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HarassMap battles sexual harassment in Egypt and beyond

HarassMap battles sexual harassment in Egypt and beyond | Égypt-actus | Scoop.it

It’s a long way from Cairo (population 17 million) to rural Hughesville, Pa. (population 2,000). But for Rebecca Chiao, not so much a leap as a logical step.

“I just had to get off the farm,” says the determined, dark-eyed 36-year-old. “I wanted it badly.”

 

So badly that she took a graduate degree in economics and international development to Egypt’s seething capital, then in the grip of president Hosni Mubarak: “I took a volunteer job for three weeks, and I stayed for 4 ½ years.”

 

Last month Chiao was sitting in a Toronto hotel café, to talk about her rapidly-growing organization HarassMap, a project to battle sexual harassment in Egypt and beyond. In less than three years she has become the voice of Egypt’s once silently outraged women, who won the revolt against Mubarak, but lost the sexual revolution.

 

“It has been a bit overwhelming,” Chiao admits with a ready chuckle. “Everything has happened so fast.” (...) Her calm demeanour cracked under daily harassment by men, and even young boys. The attacks are shocking, but not entirely surprising, says Chiao.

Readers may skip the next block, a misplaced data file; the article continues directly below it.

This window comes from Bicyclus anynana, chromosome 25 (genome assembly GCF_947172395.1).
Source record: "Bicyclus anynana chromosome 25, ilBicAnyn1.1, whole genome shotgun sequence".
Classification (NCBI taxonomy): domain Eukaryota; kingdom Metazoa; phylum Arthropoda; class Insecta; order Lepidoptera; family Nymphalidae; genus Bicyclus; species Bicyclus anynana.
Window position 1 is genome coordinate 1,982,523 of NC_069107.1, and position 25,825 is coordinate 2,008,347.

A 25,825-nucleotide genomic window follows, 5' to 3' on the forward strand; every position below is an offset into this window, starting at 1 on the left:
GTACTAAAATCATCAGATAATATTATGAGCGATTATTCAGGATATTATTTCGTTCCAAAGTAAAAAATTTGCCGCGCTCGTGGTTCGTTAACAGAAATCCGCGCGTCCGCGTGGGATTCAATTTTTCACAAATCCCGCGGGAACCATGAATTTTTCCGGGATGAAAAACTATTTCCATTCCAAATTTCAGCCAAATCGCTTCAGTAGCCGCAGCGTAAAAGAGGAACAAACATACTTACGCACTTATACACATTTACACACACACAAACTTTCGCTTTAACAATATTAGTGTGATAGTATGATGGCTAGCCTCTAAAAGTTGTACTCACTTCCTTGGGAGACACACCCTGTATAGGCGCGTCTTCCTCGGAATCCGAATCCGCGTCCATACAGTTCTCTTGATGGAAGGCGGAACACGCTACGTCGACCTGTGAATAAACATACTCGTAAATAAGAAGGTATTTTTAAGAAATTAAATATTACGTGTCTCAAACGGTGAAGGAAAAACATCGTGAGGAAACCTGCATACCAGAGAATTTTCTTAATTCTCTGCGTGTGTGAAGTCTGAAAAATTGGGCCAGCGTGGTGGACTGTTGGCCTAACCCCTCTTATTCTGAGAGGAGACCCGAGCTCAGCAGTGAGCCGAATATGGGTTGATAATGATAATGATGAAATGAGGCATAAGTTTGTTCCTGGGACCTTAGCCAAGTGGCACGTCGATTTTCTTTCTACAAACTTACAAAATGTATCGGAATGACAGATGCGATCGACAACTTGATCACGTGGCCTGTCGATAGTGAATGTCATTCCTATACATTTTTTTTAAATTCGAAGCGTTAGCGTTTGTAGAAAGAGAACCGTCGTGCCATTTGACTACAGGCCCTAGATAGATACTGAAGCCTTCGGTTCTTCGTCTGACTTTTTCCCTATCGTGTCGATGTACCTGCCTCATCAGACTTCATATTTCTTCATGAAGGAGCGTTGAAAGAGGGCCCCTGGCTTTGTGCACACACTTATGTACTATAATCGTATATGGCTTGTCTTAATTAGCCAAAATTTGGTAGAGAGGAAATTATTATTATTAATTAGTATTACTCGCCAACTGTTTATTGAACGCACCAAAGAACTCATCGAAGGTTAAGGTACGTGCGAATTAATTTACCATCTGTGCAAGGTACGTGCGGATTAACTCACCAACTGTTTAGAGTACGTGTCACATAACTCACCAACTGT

“At first I thought it might be my fault,” she said. “Or just part of being a woman in Cairo. We talked about it with our girlfriends, but it didn’t go beyond that.” But working at the Egyptian Centre for Women’s Rights, she heard ever more appalling stories from colleagues. (...)

 

HarassMap has gone from a four-woman effort to counsel and connect sexually harassed women through cellphones and social media, to a formidable force that sends brigades of anti-misogynist crusaders to promote change in streets and neighbourhoods where attacks were once tolerated as commonplace.

 

Working with friends Engy Ghozlan, Sawsan Gad and Amel Fahmy, Chiao found technical advice on how to connect with digital and social media to allow harassed women to report incidents from their cellphones, and get advice on counselling, medical and legal help: a cyber safety net for those who felt helpless and isolated. They also pinpointed the places where the harassment took place and created a virtual map of sexual attacks.

 

With support from Canada’s International Development Research Centre, they were off and running. Volunteers signed up to enter neighbourhood hot spots and do teach-ins with local shopkeepers, taxi drivers and residents.

 

“Surprisingly, they supported us,” she said. “They knew it was wrong and they wanted to help.” As a sign of success, half their volunteers are now men.